Business overtaking academia on achieving gender equality
Earlier this month a group of MPs took a swipe at UK universities for not doing enough to improve the under-representation of women in senior positions in university science departments. The report from the House of Commons Science and Technology Select Committee said it was “astonishing” that despite multiple initiatives and programmes designed to improve gender diversity across academia so little progress had been made to improve the gender balance in higher education. Noting that only 17% of senior science professors were women, the chair of the Committee, Andrew Miller MP, was unequivocal in saying that it was “time for universities to pull their socks up“. However, with only 14% of university Vice-Chancellors being female, the general esteem in which women are held in UK higher education appears to be rather low.
The picture elsewhere in academia is just as alarming. Of the seven government-funded Research Councils there is not one female chair, and just one single female chief executive, the recently appointed Jackie Hunter. Only 5% of the Royal Society’s and 4% of the Royal Academy of Engineering’s Fellows are female. To the Royal Academy of Engineering’s credit it has recently nominated a woman, Dame Anne Dowling to become its first female president later this year. But it can be little wonder that fewer women than men stay, or even enter science and engineering jobs, when the professions’ most eminent bodies are so unrepresentative.
These uncomfortable examples of where women are marginalised from leading roles in the public sector are somewhat contrasted with the actions being taken in the private sector. David Cameron’s ‘women issues’ within his own party are well known, and while little can be done to arrest the problem of too few women in Parliament between elections, the paradox is that government has started to take the issue of gender inequality seriously in the private sector. It has asked Lord Davies, the former Chairman of Standard Chartered to look at the barriers preventing women from reaching senior and boardroom-level roles. Rather than the ‘stick’ of championing enforced quotas, Davies has taken the ‘carrot’ approach of seeking to bring about a culture change within the business community, and has recommended a “voluntary business-led strategy to bring about a culture change at the heart of business”, with many businesses and headhunters signing up to a voluntary code of conduct to establish best practice in gender diversity at Board level.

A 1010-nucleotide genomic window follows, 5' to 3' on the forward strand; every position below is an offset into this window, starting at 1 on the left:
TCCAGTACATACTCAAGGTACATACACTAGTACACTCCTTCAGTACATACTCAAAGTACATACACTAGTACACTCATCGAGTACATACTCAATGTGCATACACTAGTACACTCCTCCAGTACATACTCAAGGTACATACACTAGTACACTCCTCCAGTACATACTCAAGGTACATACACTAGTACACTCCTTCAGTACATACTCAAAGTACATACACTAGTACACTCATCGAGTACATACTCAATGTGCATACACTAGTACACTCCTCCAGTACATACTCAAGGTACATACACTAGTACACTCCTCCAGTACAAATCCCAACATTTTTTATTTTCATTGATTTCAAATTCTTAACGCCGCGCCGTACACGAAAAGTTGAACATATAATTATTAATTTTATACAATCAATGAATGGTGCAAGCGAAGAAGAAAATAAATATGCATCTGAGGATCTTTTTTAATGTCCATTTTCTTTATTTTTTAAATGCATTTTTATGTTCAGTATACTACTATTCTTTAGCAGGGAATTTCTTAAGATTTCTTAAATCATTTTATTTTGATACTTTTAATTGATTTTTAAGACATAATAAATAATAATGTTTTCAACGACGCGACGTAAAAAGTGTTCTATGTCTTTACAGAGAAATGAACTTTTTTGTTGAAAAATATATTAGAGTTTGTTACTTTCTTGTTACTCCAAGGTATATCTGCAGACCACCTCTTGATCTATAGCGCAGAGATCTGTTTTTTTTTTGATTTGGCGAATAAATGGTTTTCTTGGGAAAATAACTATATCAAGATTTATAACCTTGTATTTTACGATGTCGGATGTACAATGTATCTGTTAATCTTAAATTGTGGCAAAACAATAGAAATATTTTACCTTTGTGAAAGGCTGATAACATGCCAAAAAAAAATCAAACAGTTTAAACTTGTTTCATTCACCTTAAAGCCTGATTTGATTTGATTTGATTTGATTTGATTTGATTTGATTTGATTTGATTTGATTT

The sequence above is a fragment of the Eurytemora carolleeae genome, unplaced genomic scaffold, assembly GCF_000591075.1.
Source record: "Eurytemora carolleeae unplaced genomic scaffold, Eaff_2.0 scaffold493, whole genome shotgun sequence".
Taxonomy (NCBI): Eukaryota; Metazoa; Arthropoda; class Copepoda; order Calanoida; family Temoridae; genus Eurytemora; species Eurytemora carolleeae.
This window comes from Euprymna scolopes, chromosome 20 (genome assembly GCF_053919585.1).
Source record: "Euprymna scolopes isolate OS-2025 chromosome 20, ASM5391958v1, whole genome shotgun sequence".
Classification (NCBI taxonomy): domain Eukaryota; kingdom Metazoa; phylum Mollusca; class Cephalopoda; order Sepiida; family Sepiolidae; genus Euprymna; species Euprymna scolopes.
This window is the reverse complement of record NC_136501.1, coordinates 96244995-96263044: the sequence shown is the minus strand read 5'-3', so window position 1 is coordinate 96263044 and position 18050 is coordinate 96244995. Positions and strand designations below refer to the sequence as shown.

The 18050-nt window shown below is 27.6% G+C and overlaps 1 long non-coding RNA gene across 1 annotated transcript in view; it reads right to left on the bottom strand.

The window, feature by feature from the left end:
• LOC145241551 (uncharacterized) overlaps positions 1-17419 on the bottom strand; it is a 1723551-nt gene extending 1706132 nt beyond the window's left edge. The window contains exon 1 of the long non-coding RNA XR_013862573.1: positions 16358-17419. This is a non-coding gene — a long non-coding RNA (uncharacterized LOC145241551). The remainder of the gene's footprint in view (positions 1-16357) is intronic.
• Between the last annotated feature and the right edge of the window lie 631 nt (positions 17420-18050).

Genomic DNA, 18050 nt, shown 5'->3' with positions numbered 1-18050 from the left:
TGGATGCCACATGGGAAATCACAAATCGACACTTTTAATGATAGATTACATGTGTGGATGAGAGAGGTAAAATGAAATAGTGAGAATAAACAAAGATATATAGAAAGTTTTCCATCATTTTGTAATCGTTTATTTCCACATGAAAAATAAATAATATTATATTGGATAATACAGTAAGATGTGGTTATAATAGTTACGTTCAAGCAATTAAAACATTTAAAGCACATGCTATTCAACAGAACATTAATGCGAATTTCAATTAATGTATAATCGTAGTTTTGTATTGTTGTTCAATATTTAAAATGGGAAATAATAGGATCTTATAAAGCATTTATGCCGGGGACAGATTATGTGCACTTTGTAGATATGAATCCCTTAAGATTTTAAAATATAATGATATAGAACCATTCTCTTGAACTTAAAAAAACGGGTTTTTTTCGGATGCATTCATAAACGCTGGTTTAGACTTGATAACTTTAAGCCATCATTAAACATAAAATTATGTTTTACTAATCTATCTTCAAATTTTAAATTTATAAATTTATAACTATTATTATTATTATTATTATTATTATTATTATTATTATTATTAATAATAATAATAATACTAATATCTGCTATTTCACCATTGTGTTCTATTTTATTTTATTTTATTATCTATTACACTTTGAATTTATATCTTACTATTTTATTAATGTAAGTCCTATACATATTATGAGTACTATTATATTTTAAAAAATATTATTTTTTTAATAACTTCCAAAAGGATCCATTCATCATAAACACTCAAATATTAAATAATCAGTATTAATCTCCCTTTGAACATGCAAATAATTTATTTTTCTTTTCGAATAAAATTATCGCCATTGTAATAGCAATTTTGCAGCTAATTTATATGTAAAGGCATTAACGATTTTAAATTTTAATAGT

I think that this is the right approach. We all want to see equality of opportunity among people of equal talent, but compulsion inevitably breeds resentment and any business that thought it was being forced to make changes to please the government would soon become intransigent to progress. As Lord Davies says, “placing additional regulation on business will hinder working practices and we doubt would achieve the desired outcome in any acceptable way”. Setting out a direction of travel and working with stakeholders to achieve it, is a far more sustainable way to achieve gender meritocracy in the workforce.
And businesses have responded in a positive way. The most recent report found that progress had been made. As of March 2014 women accounted for 20.4% of FTSE 100 and 15.1% of FTSE 250 board directors, up from 12.5% and 7.8% respectively in February 2011. Purely from a business perspective it makes sense to source your talent from the widest possible pool of people.
The factors preventing women reaching senior positions are varied, complex and often interconnected. As Davies has found these include a lack of flexible working, difficulty in reaching an acceptable work-life balance within a long-hours culture and disillusionment at the lack of career progression. We can either ignore the fact that many women have children, and having done so will take a career break, leaving a whole generation of talented women unable to fulfil their potential, or we can accept the situation and deal with it. It remains in the hands of business to continue to demonstrate real progress and champion best practice; otherwise the next step could be unwanted regulation and legislation. And I suspect that organisations who fail to do this will find themselves quickly left behind.
As recent public outcries and boycotts of companies like Amazon and Google have shown, consumers are increasingly willing to take a stand against what they consider unethical and unfair business practices. Given that the most diverse stakeholder base a business will connect with is that of its customers, those that are seen to pay only lip service to changing the culture at the top, may well find they are the target of the next boycott. While many UK universities have signed up to voluntary initiatives to improve gender diversity in science, such as the Athena Swan Charter this has patently not worked. The Equalities Challenge Unit (ECU) – the body set up to support equality and diversity in higher education – appears to have been asleep at the wheel. It needs to become a greater champion of universities that do things right and call out those that fall short. The ECU and the rest of UK academia have some learning to do from the private sector on gender diversity.